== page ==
Hard Spun's Jones Thinks More Than You Know

By Andrew Beyer
Monday, May 14, 2007

Before the Kentucky Derby, it was easy to underestimate Larry Jones. The man in the omnipresent white cowboy hat was little known nationally and he had never trained a horse for a Triple Crown event.

Six days before the Derby, Jones gave his colt, Hard Spun, his final serious workout -- and almost immediately Churchill Downs was buzzing about the blunder he had committed. Hard Spun flew in the five-furlong workout as if he were running a sprint instead of training for a 1 1/4 -mile race. His time of 57.53 seconds was the fastest such pre-Derby workout in decades. Had this exertion ruined his chances?

The answer came when Hard Spun rocketed to the lead in the Derby and held on to finish a strong second. Although Street Sense caught him in the stretch, Hard Spun beat the other 18 runners by more than five lengths. The unorthodox training move may have been a stroke of brilliance and the impetus for the colt's excellent performance. Now no one is underestimating Jones or Hard Spun as they prepare for a rematch with Street Sense in Saturday's Preakness Stakes.

Few people in racing knew much about the 50-year-old trainer until this spring, but he had paid his dues in the horse business. Jones had competed in rodeos and trained quarter horses before he broke into the thoroughbred sport in 1982; he was based at Kentucky's Ellis Park before moving to Delaware Park last year. Rick Porter, a Wilmington auto dealer and the owner of Fox Hill Farms, put some horses into his care, including the regally bred Hard Spun, who scored runaway victories in his first four starts. But after the colt suffered his first defeat in a stakes at Oaklawn Park, where Jones was based for the winter, the trainer made a series of decisions that invited second-guessing.

Jones said publicly that Hard Spun didn't like the track at Oaklawn, and he wasn't sure about running in the Kentucky Derby, because the Churchill Downs track is similar to Oaklawn. This was a questionable premise; Hard Spun probably lost at Oaklawn because he had a difficult trip.

Nevertheless, Jones altered his plans, shipped his colt from Oaklawn to Turfway Park and won the Lanes End Stakes there. Then he vacillated. Should he prep for the Derby in the Blue Grass Stakes at Keeneland? Should he run in the Derby at all? When he finally decided to go into the Derby after a six-week layoff from competition, plenty of people (myself included) dismissed Hard Spun's Derby chances. No trainer can win America's toughest race with such indecision.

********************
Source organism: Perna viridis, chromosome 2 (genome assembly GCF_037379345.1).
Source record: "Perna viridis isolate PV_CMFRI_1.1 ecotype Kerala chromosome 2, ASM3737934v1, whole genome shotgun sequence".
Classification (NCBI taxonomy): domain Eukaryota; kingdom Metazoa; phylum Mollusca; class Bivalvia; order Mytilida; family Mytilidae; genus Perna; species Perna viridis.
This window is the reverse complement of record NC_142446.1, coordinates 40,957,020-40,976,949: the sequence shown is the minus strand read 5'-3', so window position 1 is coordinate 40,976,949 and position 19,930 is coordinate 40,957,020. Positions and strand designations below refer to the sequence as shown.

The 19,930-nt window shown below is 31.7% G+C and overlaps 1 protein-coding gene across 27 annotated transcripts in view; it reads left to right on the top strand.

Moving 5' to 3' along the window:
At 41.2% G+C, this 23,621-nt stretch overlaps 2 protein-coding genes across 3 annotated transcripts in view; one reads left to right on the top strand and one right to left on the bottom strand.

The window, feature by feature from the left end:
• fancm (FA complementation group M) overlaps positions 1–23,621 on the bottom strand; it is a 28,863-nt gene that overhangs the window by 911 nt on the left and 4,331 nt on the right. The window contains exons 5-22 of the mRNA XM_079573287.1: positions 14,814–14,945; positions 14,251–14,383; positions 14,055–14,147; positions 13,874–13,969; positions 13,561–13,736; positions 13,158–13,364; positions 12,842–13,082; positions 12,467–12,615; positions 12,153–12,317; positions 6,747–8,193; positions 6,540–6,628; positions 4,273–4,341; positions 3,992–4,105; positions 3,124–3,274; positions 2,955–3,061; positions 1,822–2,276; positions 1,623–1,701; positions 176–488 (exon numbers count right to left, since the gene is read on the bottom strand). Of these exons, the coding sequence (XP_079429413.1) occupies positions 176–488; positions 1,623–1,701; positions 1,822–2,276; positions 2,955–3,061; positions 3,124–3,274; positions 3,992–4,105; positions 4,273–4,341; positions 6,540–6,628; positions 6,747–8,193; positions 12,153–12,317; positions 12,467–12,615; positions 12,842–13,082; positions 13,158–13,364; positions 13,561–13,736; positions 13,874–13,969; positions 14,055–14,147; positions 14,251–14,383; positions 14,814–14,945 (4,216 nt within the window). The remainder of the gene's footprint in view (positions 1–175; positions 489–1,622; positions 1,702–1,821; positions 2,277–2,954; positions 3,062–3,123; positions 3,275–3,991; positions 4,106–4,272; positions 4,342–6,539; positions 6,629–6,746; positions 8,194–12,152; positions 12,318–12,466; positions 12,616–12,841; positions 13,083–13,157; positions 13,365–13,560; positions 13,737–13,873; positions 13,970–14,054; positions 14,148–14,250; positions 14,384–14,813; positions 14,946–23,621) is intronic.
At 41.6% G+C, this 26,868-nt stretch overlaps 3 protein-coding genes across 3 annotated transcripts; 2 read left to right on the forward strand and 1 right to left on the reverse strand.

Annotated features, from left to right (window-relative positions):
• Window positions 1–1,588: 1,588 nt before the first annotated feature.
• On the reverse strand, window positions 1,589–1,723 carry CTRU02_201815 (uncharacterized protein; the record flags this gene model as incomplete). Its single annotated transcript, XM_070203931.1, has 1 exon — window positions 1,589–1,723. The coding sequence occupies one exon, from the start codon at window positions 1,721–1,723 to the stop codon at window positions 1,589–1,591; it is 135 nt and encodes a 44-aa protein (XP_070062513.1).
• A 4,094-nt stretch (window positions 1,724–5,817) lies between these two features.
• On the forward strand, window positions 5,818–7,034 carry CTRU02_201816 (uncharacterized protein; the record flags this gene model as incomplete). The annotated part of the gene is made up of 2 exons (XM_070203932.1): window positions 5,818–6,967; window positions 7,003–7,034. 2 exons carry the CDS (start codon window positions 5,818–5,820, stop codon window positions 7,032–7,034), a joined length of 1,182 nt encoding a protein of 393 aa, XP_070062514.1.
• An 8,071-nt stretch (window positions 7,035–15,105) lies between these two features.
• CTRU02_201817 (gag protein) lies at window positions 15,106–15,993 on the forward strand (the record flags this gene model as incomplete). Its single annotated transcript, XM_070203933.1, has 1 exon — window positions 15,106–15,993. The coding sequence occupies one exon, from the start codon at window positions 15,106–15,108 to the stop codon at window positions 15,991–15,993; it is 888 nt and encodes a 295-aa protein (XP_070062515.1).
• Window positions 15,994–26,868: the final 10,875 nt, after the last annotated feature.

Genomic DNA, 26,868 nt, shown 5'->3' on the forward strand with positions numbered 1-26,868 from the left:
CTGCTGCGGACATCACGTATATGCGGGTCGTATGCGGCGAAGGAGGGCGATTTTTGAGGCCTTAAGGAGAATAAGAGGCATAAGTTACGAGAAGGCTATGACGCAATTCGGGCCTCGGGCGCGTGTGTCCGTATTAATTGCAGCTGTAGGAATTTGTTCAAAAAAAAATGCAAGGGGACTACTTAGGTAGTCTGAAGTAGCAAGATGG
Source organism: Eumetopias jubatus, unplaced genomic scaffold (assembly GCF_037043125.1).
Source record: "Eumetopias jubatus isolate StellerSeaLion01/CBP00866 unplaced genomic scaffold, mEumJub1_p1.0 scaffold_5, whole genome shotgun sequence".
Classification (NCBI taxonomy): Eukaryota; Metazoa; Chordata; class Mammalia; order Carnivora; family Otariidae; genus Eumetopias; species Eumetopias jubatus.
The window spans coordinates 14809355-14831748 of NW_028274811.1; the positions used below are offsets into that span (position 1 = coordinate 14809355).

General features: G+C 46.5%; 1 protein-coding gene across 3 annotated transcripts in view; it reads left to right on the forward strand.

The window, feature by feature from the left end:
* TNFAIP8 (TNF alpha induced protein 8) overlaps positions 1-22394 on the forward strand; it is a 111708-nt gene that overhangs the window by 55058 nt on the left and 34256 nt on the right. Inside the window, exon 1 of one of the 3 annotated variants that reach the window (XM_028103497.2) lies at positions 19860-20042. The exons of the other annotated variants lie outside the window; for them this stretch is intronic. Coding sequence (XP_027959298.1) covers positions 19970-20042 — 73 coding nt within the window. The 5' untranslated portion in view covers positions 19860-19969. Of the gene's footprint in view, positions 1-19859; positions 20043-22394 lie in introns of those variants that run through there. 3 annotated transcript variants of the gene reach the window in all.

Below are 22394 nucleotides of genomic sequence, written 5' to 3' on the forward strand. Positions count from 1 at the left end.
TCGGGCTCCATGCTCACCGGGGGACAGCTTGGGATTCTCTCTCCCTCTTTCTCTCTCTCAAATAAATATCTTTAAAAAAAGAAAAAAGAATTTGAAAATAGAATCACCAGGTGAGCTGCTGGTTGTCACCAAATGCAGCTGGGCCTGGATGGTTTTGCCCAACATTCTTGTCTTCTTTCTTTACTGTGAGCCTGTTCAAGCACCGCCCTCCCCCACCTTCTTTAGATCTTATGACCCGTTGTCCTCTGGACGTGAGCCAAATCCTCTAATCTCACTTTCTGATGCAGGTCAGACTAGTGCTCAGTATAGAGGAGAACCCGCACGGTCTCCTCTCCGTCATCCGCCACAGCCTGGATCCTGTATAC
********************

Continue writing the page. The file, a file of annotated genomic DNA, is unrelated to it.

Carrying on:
So some people were questioning Jones's judgment even before the morning he sent Hard Spun to work five furlongs in company with Wildcat Bettie B, a fast, stakes-winning filly. Jones told jockey Mario Pino to go in 59 seconds or thereabouts. Instead, Hard Spun ran away from his stablemate and blazed the distance in 57.53. Researchers found that this was the fastest pre-Derby work at five furlongs since General Assembly's 57.40 in 1979.

Because the modern fashion is to train horses with a light hand and bring them into races fresh, the reaction to Hard Spun's move was overwhelmingly negative. Mike Welsch of the Daily Racing Form observed that Hard Spun was tiring noticeably at the end of the workout, and he wrote: "It remains to be seen what kind of toll this type of work will take on a young horse."

Jones heard the criticism constantly. "There was no shortage of opinion," he said. "People would tell me, they'd write it, they'd say it on Kentucky Derby blogs." As the trainer wondered if he'd made a mistake, he received reassurance from a pair of Hall of Famers. Leroy Jolly -- the man who had trained General Assembly in 1979 -- told Jones that he too had been criticized for the fast pre-Derby workout, but his colt had run extremely well to finish second. Jockey Eddie Delahoussaye phoned Jones and recalled Risen Star's ultra-fast workout on the morning before the 1988 Belmont Stakes: "Everybody thought it was the craziest thing in the world. We only won the Belmont by 14 lengths." Then Delahoussaye asked Jones: "How's your horse doing now?"

"Great," Jones said.

"Larry, he's going to run huge," Delahoussaye predicted.

He was right. Hard Spun hustled to the lead, set a fast pace and ran away from the other horses who were pressing him. If Calvin Borel hadn't delivered a flawless, ground-saving ride aboard Street Sense, Jones might be accepting congratulations for winning the Derby. But he still deserves credit for getting Hard Spun to run the best race of his life.

Seen with the benefit of hindsight, the fast workout might have been the key to the colt's good performance. This old-fashioned tough preparation might have given him an edge in sharpness over horses whose trainers wanted them to be "fresh." The fast work undoubtedly honed Hard Spun's speed, helping him to get the early lead from other would be front-runners in the Derby field.

Jones quieted most of the critics who questioned his judgment, and the trainer himself made a memorable self-evaluation. After the Derby, the Associated Press quoted him: "I think I think more than y'all think I think." Most racing fans must now think that he is correct.

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